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A man is silhouetted against a video screen with the BlackBerry logo as he pose with a Blackberry Q10. (DADO RUVIC/REUTERS)
A man is silhouetted against a video screen with the BlackBerry logo as he pose with a Blackberry Q10. (DADO RUVIC/REUTERS)

BlackBerry handset maker begins talks to wind down partnership Add to ...

BlackBerry’s smartphone supplier is moving ahead with plans to end its partnership agreement, raising new questions about whether the Canadian company will soon exit the handset business.

The chief executive of Jabil Circuit Inc. told analysts in a conference call that Jabil is reconsidering how much BlackBerry will contribute to its financial results next year.

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“We are in discussions right now on how we are going to wind down the relationship,” CEO Mark Mondello said late Wednesday, breaking with Jabil’s usual practice of declining comment on specific customers.

Jabil is factoring in a combination of income loss and the financial hit that would be felt on the company’s infrastructure, Mondello said.

The manufacturer, which has its head office in St. Petersburg, Fla., said the estimated time for any decision to be made is still uncertain, but that it was likely to happen “in the coming months.”

The comments add to growing anticipation that BlackBerry could stop making physical devices after its latest devices failed to catch fire with consumers.

Earlier this week, the Waterloo, Ont.-based smartphone maker became the centre of a highly conditional takeover offer from Fairfax Financial, one of the company’s largest shareholders.

Investors have appeared less than impressed with the uncertainty surrounding the potential deal. Shares of the company extended their decline for another session, falling 11 cents to C$8.15 on the Toronto Stock Exchange – well below the Fairfax offer price of $9 (U.S.) per share.

Watsa did not return calls for comment on the continuing erosion of BlackBerry’s stock price. Since the conditional bid was put forward by Fairfax on Monday afternoon, BlackBerry stock has dropped more than 12 per cent.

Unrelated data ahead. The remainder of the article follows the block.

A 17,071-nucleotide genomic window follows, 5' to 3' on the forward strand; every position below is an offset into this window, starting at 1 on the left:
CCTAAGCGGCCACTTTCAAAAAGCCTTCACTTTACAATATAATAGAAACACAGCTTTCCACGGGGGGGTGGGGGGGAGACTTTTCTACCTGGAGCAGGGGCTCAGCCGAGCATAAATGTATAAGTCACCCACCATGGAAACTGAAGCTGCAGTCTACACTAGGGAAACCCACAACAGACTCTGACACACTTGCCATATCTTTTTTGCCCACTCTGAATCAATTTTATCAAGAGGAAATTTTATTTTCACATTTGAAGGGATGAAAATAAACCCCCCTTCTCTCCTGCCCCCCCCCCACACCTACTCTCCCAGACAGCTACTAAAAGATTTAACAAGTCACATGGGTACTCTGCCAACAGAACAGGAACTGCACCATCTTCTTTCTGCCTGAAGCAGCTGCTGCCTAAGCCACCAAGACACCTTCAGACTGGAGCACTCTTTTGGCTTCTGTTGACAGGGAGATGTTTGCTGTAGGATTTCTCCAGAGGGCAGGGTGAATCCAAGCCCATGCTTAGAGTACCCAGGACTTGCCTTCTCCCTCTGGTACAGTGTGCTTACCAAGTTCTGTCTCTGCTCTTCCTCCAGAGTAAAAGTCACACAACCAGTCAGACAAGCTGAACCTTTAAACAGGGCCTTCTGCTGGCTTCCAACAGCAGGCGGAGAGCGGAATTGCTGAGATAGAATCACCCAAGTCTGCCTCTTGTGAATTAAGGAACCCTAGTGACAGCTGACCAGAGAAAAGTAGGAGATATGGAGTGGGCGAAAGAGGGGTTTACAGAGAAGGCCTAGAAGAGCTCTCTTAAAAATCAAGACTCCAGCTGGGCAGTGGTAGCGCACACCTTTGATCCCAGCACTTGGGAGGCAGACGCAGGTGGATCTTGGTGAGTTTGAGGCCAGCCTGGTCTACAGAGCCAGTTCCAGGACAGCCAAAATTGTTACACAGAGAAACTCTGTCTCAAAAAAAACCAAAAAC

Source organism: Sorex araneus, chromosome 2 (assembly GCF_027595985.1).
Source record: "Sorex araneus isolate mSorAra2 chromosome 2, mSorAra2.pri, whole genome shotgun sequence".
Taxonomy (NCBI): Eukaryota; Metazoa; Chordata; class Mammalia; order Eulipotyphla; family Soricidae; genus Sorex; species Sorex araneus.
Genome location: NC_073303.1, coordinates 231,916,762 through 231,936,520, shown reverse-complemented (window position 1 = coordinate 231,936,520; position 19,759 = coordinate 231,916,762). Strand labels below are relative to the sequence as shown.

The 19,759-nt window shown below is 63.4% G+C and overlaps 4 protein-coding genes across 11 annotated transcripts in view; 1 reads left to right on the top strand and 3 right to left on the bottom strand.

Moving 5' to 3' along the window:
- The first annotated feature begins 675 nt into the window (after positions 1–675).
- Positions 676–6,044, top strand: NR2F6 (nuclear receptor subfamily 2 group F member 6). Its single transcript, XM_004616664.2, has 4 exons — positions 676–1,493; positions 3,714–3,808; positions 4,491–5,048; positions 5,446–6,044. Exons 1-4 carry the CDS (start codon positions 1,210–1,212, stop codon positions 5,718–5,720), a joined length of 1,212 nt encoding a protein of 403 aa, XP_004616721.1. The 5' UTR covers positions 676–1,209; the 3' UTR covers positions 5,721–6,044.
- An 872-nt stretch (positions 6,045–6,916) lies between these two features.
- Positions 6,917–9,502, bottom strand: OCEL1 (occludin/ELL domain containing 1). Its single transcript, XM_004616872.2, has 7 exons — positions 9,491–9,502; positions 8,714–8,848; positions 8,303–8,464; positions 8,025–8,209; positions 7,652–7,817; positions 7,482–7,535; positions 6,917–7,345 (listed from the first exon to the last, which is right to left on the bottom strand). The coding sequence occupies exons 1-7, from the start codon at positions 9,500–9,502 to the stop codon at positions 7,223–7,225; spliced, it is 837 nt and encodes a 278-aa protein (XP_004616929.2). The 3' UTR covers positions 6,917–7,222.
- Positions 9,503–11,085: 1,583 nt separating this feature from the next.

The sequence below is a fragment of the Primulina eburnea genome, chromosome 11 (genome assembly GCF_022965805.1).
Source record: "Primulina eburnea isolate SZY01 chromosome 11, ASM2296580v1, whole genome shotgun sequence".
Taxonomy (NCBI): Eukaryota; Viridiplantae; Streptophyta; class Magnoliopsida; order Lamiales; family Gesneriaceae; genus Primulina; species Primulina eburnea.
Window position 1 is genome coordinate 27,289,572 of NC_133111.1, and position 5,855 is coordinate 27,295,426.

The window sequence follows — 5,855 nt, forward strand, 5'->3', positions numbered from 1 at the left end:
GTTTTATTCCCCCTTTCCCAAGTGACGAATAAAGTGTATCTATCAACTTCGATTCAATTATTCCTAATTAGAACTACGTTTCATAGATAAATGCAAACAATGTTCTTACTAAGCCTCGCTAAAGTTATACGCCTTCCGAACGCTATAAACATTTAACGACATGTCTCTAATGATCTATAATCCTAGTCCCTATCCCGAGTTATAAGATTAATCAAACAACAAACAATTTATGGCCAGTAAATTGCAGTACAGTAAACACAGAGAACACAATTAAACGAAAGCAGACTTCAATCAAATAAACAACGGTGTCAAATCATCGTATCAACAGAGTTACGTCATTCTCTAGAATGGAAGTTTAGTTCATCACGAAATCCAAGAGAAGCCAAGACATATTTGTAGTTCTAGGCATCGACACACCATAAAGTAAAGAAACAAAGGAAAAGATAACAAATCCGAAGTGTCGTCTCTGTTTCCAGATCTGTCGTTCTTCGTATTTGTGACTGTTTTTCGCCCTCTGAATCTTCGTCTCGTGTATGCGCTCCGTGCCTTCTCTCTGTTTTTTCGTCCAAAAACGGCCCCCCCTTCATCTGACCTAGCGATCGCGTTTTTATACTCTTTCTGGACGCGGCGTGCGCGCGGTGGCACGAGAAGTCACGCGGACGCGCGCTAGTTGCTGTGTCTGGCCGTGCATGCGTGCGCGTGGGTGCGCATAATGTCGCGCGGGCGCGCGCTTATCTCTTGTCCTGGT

The handset business has been under the microscope of analysts for several quarters, with several suggesting that the company shut it down to reduce its losses to focuses on profitable parts of its business tied to security software.

BlackBerry did not immediately respond to how many manufacturers handle its handset business, but Jefferies analyst Peter Misek said he believes that Jabil is focused on production of the BlackBerry Q10, the keyboard device that has been one of the more popular phones.

“While a Q10 inventory writedown is possible, we think BlackBerry may just stop most of the production and use its existing stockpile and channel inventory to fulfil demand from any enterprise who are upgrading,” Misek wrote in a note.

U.S. carrier T-Mobile has disclosed that it will no longer stock BlackBerrys in its retail stores, though customers will still be able to order the phones and have them shipped to them.

Canadian carrier Telus declined to say whether it was making any changes to how it would stock or promote BlackBerry devices. Both Bell and Rogers didn’t respond to requests for comment.

Last week, BlackBerry disclosed that it would stop promoting its phones as consumer devices, heeding the growing dominance of Apple’s iPhone and devices on the Android operating system.

Even large business consumers have been reluctant to sign new contracts with BlackBerry in recent months. Reports have pegged financial services giant Morgan Stanley as one BlackBerry customer that has held back from signing a new contract.

The BlackBerry smartphone remains popular with corporate and government workers, though earlier this year the company launched a product that migrates its popular security features to other devices.

A product called Secure Work Space allows Apple and Android users to separate their data and work apps, such as email and calendars, from their personal apps allowing for a security standard once only available on BlackBerry phones.

While the operations of BlackBerry remain uncertain, investors haven’t warmed to the Fairfax offer of $9-per-share for the company, which values it at about $4.7-billion. The highly conditional offer has been met with skepticism that it will succeed.

Late Wednesday, Fairfax chief executive Prem Watsa tried to calm those concerns saying that he has every intention of completing the acquisition of the smartphone maker in an interview with The Associated Press.

“We’ve got a track record of 28 years of completing what we’ve done. We’ve never re-negotiated,” Watsa said.

The offer for BlackBerry is subject to six weeks of due diligence for both Fairfax and any other partners that join the transaction.

BlackBerry is scheduled to report its second-quarter financial results on Friday, though it has already indicated it expects to book substantial losses on a writedown related to poor sales of its new smartphones.

Last week, the company said will likely post a loss of $950-million to $995-million for the fiscal second-quarter. It also projected US$1.6-billion in sales, far short of analyst expectations of about $3-billion.

A plan to cut about 40 per cent of its global work force, about 4,500 jobs, is also under way.

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